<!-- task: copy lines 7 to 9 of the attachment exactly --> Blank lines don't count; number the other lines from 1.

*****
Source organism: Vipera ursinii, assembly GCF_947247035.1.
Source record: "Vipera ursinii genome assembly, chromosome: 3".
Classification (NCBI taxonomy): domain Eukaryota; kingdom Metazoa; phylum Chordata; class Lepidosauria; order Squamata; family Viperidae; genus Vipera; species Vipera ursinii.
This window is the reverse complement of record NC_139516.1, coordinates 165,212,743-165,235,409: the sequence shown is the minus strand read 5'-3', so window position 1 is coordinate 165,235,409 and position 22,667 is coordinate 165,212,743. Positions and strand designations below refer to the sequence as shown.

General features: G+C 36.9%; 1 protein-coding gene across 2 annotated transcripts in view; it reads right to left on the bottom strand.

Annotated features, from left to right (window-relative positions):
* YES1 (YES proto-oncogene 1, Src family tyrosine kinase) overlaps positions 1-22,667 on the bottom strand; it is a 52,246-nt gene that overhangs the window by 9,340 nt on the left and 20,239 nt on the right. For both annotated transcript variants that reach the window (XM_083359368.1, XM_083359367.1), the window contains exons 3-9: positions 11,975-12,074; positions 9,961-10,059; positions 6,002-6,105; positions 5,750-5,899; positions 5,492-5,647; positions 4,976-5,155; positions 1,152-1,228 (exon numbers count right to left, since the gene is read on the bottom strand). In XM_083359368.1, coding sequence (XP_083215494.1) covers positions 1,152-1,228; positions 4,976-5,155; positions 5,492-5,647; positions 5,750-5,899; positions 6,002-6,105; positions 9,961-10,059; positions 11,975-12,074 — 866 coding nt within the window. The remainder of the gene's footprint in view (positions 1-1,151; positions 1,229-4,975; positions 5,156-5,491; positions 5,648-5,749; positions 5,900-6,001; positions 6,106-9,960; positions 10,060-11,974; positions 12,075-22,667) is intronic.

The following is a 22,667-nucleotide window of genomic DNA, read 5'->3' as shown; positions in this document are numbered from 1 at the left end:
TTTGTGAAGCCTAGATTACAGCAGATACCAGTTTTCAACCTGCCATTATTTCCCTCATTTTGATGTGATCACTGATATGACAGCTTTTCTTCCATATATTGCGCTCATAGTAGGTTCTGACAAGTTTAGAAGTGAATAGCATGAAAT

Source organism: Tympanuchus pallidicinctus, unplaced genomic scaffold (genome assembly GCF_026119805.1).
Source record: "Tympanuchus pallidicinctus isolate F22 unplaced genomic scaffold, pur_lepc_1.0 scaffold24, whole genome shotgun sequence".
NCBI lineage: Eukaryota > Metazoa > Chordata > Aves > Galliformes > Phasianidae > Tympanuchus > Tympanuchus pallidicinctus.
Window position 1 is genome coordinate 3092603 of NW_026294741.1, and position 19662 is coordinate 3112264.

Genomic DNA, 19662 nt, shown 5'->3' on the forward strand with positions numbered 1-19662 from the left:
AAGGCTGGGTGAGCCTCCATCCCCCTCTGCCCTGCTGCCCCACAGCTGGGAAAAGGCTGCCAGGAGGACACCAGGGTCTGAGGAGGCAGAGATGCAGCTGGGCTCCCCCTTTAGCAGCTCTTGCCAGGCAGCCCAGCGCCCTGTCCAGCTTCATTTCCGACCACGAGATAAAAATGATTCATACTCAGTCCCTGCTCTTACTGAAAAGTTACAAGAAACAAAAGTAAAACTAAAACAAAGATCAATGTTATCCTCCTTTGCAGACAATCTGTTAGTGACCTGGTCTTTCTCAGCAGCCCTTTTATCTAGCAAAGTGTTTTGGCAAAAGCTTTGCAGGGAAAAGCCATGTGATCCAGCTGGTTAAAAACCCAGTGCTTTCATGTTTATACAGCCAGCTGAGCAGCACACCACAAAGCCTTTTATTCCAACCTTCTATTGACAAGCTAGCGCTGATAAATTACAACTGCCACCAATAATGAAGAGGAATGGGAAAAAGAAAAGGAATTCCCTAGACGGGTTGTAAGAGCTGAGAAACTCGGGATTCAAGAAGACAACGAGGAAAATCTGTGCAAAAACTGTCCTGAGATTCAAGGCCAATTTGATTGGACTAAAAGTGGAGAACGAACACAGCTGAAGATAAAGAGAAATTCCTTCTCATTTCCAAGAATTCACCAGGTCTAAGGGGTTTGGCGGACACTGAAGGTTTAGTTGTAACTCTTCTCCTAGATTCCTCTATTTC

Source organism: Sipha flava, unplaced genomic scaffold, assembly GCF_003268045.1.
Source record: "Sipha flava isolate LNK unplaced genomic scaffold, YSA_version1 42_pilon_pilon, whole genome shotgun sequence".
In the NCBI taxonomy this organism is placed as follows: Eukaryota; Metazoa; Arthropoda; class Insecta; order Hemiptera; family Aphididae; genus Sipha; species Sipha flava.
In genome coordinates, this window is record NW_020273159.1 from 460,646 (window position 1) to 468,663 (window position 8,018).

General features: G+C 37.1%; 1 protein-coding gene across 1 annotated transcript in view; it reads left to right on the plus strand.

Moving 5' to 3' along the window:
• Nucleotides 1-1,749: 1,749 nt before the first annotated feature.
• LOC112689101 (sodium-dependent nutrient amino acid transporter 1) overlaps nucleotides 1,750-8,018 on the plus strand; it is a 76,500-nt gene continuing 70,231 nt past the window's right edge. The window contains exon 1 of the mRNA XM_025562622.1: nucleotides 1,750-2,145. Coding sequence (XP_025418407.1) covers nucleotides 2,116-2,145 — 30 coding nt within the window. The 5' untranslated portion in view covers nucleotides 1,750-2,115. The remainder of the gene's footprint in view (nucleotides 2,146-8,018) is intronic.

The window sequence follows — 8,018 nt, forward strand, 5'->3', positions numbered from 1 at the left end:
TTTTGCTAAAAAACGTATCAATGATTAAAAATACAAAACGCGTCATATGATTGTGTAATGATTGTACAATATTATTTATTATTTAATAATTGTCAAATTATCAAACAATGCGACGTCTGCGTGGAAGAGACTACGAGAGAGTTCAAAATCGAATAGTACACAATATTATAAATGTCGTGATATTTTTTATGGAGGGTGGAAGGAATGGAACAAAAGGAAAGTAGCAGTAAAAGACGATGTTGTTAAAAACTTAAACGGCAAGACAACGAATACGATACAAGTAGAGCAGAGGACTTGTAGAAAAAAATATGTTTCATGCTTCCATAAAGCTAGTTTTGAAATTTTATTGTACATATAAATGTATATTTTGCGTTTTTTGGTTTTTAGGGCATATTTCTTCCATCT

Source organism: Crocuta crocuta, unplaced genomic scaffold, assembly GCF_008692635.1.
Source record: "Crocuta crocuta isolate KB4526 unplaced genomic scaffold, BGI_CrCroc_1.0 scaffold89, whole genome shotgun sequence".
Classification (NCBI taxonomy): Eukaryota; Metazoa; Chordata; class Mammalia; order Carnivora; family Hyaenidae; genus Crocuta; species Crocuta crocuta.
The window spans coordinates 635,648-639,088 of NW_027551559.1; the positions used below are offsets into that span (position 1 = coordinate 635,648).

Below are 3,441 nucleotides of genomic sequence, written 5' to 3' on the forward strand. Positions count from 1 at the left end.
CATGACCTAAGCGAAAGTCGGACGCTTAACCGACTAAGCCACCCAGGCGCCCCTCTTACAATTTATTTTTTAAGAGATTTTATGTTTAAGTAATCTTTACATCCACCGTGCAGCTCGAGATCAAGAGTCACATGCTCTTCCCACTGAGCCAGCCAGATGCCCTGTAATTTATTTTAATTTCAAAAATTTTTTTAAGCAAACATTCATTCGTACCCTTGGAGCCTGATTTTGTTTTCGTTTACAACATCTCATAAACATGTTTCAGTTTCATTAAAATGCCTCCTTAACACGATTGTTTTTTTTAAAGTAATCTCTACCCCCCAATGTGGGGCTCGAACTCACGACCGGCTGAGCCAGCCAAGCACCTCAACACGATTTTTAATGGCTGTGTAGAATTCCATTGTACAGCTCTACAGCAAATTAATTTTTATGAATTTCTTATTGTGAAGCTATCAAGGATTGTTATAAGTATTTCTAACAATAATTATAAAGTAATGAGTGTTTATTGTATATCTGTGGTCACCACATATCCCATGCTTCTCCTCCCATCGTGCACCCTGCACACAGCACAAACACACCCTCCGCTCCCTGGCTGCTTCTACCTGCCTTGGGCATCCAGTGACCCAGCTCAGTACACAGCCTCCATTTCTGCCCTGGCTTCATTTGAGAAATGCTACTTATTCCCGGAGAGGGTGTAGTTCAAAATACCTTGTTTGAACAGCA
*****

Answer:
* YES1 (YES proto-oncogene 1, Src family tyrosine kinase) overlaps positions 1-22,667 on the bottom strand; it is a 52,246-nt gene that overhangs the window by 9,340 nt on the left and 20,239 nt on the right. For both annotated transcript variants that reach the window (XM_083359368.1, XM_083359367.1), the window contains exons 3-9: positions 11,975-12,074; positions 9,961-10,059; positions 6,002-6,105; positions 5,750-5,899; positions 5,492-5,647; positions 4,976-5,155; positions 1,152-1,228 (exon numbers count right to left, since the gene is read on the bottom strand). In XM_083359368.1, coding sequence (XP_083215494.1) covers positions 1,152-1,228; positions 4,976-5,155; positions 5,492-5,647; positions 5,750-5,899; positions 6,002-6,105; positions 9,961-10,059; positions 11,975-12,074 — 866 coding nt within the window. The remainder of the gene's footprint in view (positions 1-1,151; positions 1,229-4,975; positions 5,156-5,491; positions 5,648-5,749; positions 5,900-6,001; positions 6,106-9,960; positions 10,060-11,974; positions 12,075-22,667) is intronic.

The following is a 22,667-nucleotide window of genomic DNA, read 5'->3' as shown; positions in this document are numbered from 1 at the left end:
TTTGTGAAGCCTAGATTACAGCAGATACCAGTTTTCAACCTGCCATTATTTCCCTCATTTTGATGTGATCACTGATATGACAGCTTTTCTTCCATATATTGCGCTCATAGTAGGTTCTGACAAGTTTAGAAGTGAATAGCATGAAAT